Data, disasters, and hyper-marginalised groups

20 June 2022
Author(s)

Kevin Blanchard

Unidentified street vendor works with reused tin containers at Port Blair, India (2012)
AJP/Shutterstock

You should already be familiar with some of the specific risks, vulnerabilities and capacities that marginalised people experience during and after a disaster, as well as the focus within disaster risk reduction (DRR) policy and practice to address those issues. What may be less familiar is the impact of disasters on hyper-marginalised people and communities.

Hyper-marginalisation

Hyper-marginalised people and communities can be defined as those who have been traditionally considered as "marginalised" within policy and practice but who also have other intersecting attributes that can increase that “obvious” marginalisation.

This can include people and communities with intersecting vulnerabilities or exposure – such as legal and economic barriers (sex workers, informal sector workers, the homeless, those in extreme poverty, refugees and migrants), specific cultural or religious marginalisation (LGBTQIA+ people) or individuals and groups that live in systems often not “accepted” by mainstream society (transient and nomadic populations).

Hyper-marginalisation increases levels of vulnerability and exposure within a part of society that already experiences discrimination, marginalisation and abuse, and as a result can experience the impacts of disasters or crisis situations as more severe and harder to recover from.

Data marginalisation

One aspect that feeds into this additional marginalisation is how data is collected, analysed and stored. In many situations, data collection involving hyper-marginalised people or communities means having to consider aspects of that work that wouldn’t necessarily apply to the majority population.

Such sensitivities include:

  • The legal implications of working and collecting data from people whose sexuality or employment might be illegal in that setting, or whose religion may expose them to harassment, death threats or abuse.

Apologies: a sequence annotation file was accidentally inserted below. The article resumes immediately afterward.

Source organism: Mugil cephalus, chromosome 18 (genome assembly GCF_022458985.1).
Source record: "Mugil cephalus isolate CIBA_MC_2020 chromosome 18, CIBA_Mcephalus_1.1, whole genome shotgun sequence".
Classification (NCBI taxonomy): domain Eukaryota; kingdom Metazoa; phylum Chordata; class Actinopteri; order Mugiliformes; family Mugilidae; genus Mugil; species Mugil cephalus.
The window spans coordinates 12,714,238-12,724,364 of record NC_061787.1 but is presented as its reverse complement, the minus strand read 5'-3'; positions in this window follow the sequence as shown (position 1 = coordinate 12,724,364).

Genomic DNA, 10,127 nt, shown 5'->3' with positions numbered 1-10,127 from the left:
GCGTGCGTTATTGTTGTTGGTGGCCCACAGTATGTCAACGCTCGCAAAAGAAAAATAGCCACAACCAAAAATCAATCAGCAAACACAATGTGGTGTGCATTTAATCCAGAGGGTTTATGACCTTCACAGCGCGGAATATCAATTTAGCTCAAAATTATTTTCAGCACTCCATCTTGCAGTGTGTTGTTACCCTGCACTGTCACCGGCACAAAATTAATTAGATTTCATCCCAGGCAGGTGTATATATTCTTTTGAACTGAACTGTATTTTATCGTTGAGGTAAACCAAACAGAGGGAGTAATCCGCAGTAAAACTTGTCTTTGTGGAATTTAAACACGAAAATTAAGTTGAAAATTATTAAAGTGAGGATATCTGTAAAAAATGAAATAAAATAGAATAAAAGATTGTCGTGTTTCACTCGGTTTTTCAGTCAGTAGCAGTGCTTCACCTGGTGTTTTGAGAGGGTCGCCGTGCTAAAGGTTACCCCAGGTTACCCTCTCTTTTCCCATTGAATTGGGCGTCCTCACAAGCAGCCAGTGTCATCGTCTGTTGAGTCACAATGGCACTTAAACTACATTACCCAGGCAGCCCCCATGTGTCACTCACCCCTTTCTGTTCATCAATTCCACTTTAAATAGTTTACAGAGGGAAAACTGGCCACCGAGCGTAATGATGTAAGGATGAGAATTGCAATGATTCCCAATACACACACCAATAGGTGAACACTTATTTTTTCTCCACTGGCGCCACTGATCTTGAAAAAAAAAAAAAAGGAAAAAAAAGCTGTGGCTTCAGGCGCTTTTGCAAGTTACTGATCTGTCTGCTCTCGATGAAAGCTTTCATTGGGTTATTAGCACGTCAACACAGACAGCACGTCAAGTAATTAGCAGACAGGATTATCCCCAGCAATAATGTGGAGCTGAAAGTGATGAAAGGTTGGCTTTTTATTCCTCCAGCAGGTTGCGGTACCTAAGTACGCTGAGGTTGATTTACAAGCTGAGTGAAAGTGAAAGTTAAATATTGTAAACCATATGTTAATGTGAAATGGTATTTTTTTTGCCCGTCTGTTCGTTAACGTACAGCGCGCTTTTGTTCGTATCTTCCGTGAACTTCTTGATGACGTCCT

• Ethical considerations of asking people within a hyper-marginalised group to collect data, especially if that collection, analysis and storage might result in them being negatively impacted in some way.
  • Data privacy and security considerations, especially in countries where that data could be used prejudicially against a community or individuals.

But it is important to ensure that hyper-marginalised people and communities are included in and engaged with disaster risk reduction, response and preparedness, and this means that we need to consider how to safely collect data within this sensitive area.

Recommendations for data-driven policy

The report Invisible Again: Hyper-Marginalised Groups and Disaster Data, authored by Holly Seglah and myself, aims to start a discussion around this topic. It provides several recommendations on how we – as DRR professionals – can better formulate and implement, making sure that is both useful and sensitive to the specific challenges of working with hyper-marginalised communities.

Whilst this topic may seem highly complex, there are a number of basic considerations that organisations and researchers within the field can implement (alongside generally sensible data policy). These  include:

  • Promoting and advocating for greater investment in research around the impact of disasters on hyper-marginalised groups, and ensuring that inclusive approaches are taken to DRR programming and implementation.
  • Policymakers should collaborate with existing community networks and structures at the earliest opportunity when developing any policy related to marginalised and hyper-marginalised groups. Many organisations and agencies already have extensive knowledge about the needs of various hyper-marginalised groups, and these should be consulted from the outset. Direct service providers may be best positioned to engage hyper-marginalised communities for the purposes of collecting data in disaster situations.
  • Policymakers should recognise the limits of a purely quantitative data collection methodology, especially when collecting data involving specific sensitivities. They should consider complementing quantitative data with qualitative analyses, where necessary.
  • To ensure that the needs, rights and safety of hyper-marginalised groups are recognised, those institutions collecting data should ensure all volunteers and employees are trained on how to communicate and engage ethically with hyper-marginalised groups. This should include having the flexibility to change collection procedures and locations if needed for the safety and security of those communities being engaged.

Kevin Blanchard is the Director of DRR Dynamics, a research organisation focused on ensuring the inclusion and empowerment of marginalised groups in disaster risk reduction (DRR). He has over 14 years’ experience in developing inclusive DRR policy for national governments, international agencies and NGO’s.

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